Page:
Amphetamine Withdrawal

amphetamines withdrawal

Amphetamines are stimulant drugs that increase users’ energy and focus. When taken as prescribed, medications like Adderall can be beneficial for people with conditions like ADHD and narcolepsy, helping them stay alert and concentrate on tasks. However, drugs in this category also have a high potential for misuse and addiction, due to their effects on the brain. Learn how these drugs affect your physical and mental health and what to expect if you are trying to end a dependence on amphetamines.

How Do Amphetamines Work?

As central nervous system stimulants, amphetamines activate receptors in the brain, increasing the activity of neurotransmitters like norepinephrine and dopamine.  

  • Norepinephrine plays a role in your innate stress response and helps regulate sleep, alertness and blood pressure. 
  • Dopamine affects motivation, perception and the ability to experience pleasure.

Amphetamines act on the brain’s reward system by releasing a flood of neurotransmitters. Over time, amphetamine use essentially retrains your brain to expect the heightened sensations it associates with stimulants, creating a powerfully pleasurable link to the behavior. At this point, the progression from tolerance to dependence to addiction can increase rapidly. Eventually, the brain begins to rely on amphetamines to function normally, 

Amphetamine Side Effects and Consequences

While Adderall and Ritalin are legal to take under a doctor’s direction and supervision, some people use these medications without a prescription, which is against the law. Methamphetamines are an example of an illegal stimulant people might take in hopes of experiencing a high. 

Over time, legal or illicit stimulant use can lead to physical and behavioral changes such as:

  • Dangerously low or high blood pressure
  • Abdominal pain and digestive issues, including nausea and appetite loss
  • Profuse sweating
  • Skin concerns like rashes and hives
  • Dry mouth
  • Nosebleeds 
  • Teeth grinding
  • Anxiety, irritability and feelings of being on edge
  • Unpredictable mood swings
  • Insomnia
  • Obsessive behaviors and tics

What Happens When You Stop Using Amphetamines?

If you become physically or psychologically dependent on amphetamines, you may experience uncomfortable consequences when you run out of drugs or purposely stop taking them, including flu-like body aches, agitation, nightmares, depression and anxiety. These unpleasant amphetamine withdrawal symptoms can lead you back to drug use, even if you had previously committed to quitting.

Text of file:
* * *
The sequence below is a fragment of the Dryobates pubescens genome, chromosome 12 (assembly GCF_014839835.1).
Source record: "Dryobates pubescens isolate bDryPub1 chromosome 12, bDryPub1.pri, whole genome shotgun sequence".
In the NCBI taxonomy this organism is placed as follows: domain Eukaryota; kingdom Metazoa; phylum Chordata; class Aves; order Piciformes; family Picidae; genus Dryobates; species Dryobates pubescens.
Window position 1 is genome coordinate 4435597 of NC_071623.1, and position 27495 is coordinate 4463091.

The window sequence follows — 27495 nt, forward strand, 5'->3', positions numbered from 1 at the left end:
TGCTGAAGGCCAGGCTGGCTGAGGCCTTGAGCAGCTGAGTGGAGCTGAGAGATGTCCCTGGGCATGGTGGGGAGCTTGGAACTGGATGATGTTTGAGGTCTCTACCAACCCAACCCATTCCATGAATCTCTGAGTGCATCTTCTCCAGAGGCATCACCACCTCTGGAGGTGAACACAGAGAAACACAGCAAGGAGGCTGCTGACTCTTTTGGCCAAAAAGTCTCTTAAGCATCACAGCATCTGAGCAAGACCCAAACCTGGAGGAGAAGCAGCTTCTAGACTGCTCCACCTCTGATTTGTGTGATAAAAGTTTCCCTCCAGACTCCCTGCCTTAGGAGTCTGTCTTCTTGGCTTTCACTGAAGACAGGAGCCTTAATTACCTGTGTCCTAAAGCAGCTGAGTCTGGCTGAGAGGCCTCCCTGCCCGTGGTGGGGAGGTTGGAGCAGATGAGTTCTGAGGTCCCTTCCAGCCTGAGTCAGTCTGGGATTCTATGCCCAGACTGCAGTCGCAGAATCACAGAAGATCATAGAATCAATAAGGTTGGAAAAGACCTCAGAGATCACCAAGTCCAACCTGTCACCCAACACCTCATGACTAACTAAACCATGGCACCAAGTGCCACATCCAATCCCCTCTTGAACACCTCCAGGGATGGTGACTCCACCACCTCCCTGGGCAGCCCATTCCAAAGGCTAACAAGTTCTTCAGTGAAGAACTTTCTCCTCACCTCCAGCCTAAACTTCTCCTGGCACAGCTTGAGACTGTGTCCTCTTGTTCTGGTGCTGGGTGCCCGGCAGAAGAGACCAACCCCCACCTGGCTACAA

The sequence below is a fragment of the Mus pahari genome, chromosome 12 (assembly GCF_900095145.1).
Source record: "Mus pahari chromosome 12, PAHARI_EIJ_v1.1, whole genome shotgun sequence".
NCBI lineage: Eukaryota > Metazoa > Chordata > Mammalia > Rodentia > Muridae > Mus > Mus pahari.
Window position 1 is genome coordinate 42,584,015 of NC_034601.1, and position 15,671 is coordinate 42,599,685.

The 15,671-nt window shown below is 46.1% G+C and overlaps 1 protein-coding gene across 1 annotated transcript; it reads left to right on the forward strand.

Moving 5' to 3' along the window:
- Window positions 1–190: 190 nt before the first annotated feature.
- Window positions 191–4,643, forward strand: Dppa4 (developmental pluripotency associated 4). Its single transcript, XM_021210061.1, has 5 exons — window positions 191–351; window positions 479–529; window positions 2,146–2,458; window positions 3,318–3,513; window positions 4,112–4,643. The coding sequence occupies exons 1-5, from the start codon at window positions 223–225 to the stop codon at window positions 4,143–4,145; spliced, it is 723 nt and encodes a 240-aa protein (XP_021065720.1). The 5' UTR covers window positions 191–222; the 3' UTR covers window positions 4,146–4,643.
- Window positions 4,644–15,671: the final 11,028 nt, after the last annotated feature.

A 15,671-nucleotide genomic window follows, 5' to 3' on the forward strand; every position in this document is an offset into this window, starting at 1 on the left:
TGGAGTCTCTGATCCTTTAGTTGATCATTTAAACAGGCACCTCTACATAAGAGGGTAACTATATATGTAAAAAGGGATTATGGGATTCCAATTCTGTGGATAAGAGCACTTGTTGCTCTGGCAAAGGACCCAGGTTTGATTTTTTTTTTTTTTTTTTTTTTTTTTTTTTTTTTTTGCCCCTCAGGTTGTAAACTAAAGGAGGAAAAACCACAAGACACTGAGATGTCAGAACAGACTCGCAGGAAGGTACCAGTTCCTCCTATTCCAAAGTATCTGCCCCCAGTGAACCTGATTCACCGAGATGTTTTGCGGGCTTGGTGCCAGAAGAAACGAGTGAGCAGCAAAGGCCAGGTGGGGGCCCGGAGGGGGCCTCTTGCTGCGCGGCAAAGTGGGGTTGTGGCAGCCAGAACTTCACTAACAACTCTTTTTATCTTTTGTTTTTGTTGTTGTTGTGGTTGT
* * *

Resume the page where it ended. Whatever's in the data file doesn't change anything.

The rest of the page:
For women who have experienced the discomfort of amphetamine withdrawal and other adverse effects of stimulant use in their lives, a qualified treatment program can help. Women tend to face unique obstacles in addiction and recovery, including societal stigmas that can be challenging to overcome. That’s why a single-gender environment can be so beneficial in amphetamine rehab. 

Learn More About Women’s-Only Drug Treatment

If you are looking for a place to start healing your body, mind and spirit from amphetamine abuse or a dual diagnosis, let Canyon Crossing Recovery be your partner. We welcome women at all stages of life with customized treatment plans that take your unique needs into account. In our unique setting, you will feel compassion and love instead of judgment and isolation. For more information about our continuum of care in Prescott, Arizona, please contact us today.

Benefits of Residential AddictionTreatment

You cannot heal in the same environment that made you sick. This is the philosophy behind our residential addiction treatment program. At Canyon Crossing, women learn to live life on life’s terms while staying in a safe, substance-free setting. This gives our clients the space and peace needed for lasting recovery.
Our residential program combines high-accountability sober living arrangements with first-rate clinical care. While staying in our homes, clients participate in process groups, one-on-one counseling sessions, and hands-on learning opportunities. They also receive ongoing training; in these meetings, life skills like financial management and conflict resolution are imparted. All of this happens with 24/7 encouragement, guidance, and supervision from our clinical team.
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